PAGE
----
New Research: Accurate Arctic Ice Loss Measurement

December 22, 2018

Jason Box narrates a video describing recently published research constraining arctic ice loss from multiple sources, and contribution to sea level rise.

13 Responses to “New Research: Accurate Arctic Ice Loss Measurement”

  1. dumboldguy Says:

    Good work by Box and associates. It becomes clearer all the time, but we still have some unknown knowns (or rather not fully understood knowns) like the impact of interacting or reinforcing feedback mechanisms. I read a piece just the other day about this but can’t find it—-here’s something similar.

  2. indy222 Says:

    Great graphs – I’ll add some of these to my climate class powerpoint(s).

  3. Sir Charles Says:

    Worthwhile mentioning the video description:

    ideo abstract for study: Box, J.E., W.T. Colgan, B. Wouters, D.O. Burgess, S. O’Neel, L.I. Thomson, S.H. Mernild 2018. Global sea-level contribution from Arctic land ice: 1971–2017, Environmental Research Letters, ERL-105795,

    glacier mass balance (and sea level contribution) data are downloadable from

    Key messages

    The loss rate of Arctic land ice has increased threefold since 1986, from nearly 5000 tons of water per second during the “recent past” (1986–2005) to 14,000 tons per second in the present day (2005–2015).
    If we divided the recent ice loss among the world’s nearly 8 billion people, each person would get 160 litres (or 40 gallons) of water, each and every day of the year.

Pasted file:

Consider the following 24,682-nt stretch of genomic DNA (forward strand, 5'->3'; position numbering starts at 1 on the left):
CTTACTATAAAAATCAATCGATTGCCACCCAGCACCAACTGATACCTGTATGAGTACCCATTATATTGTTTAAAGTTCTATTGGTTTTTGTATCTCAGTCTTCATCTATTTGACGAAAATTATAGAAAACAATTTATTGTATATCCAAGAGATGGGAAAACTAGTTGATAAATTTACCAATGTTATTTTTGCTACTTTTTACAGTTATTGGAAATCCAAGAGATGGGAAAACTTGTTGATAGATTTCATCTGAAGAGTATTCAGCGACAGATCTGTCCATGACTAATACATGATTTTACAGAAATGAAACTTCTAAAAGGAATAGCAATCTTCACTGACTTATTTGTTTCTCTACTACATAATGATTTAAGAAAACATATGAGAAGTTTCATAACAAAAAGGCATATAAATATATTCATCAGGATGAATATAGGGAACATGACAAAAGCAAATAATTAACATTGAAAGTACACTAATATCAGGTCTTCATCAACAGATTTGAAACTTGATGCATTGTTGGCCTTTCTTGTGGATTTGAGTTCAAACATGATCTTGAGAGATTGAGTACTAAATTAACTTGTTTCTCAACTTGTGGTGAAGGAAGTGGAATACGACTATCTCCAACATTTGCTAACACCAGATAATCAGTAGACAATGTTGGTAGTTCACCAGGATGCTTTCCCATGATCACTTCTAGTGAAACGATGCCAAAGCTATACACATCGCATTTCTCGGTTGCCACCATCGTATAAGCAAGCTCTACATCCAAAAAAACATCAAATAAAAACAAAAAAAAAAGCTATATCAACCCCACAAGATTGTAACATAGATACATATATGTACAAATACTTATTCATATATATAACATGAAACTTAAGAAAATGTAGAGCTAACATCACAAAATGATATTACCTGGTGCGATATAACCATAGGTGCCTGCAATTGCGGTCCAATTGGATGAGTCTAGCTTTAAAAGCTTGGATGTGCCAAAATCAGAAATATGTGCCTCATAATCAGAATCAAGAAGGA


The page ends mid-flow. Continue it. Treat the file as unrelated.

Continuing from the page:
The present loss rate of Arctic ice is equivalent with 200 times the flow of the Thames river or nearly that of the Mississippi river.
    We show that the sea-level contribution from Arctic land ice is one third of the global amount since 1992, making the Arctic the largest regional source of sea-level rise.
    Greenland alone, the largest source, represents half (46%) of the Arctic ice loss contribution to sea-level rise.

  4. ecoquant Says:

    I look forward to reading the ERL paper.

    Also recommend Dangendorf, et al, in PNAS (early edition), 2017, “Reassessment of 20th century global mean sea
    level rise
    “. Upshot there is that earlier 20th century SLR trends had large uncertainties and, if suitably constrained, these turn out to be lower than the means previously estimated. The implication is that more recent SLR trends, having higher confidence due to measurement and process methods, are that much higher, implying a greater acceleration in SLR trend.

  5. […] video discusses new research measuring Arctic ice […]

  6. Bob Fearn Says:

    The Donald will not believe this either!!

  7. Sir Charles Says:

    The Siver Post was just publishing an article where they might understate the effects of Antartic ice melt => Due to the melting of the ice sheet in the Antarctic, sea level will rise a few floors

    So I posted Peter’s video in their comment area:

    The clock is ticking fast. And before everybody realises, it will be too late!

  8. The system is correcting itself by cooling the water with ice–way more effective than anything man could do

    • ecoquant Says:


      Oh really. How much is it cooling? How do you know it’s effective? To know that you need to know how much it is warmed. It is helpful to know why it has warmed. Do you know that? It’s important to know because if you don’t it could warm up much more than ice cooling it?

      And, besides, how much does ice cool anyway? How much ice is being contributed? Does it cool more or less than evaporation does? And if water vapor condenses, how much heat is liberated? It seems since you sense these things intuitively, via your “gut”, you should know the answers to all these things.

      Please, inform us, and save us the work of study in libraries, books, and in the field, since you obviously have a palantir in your belly that can save us a lot of work.

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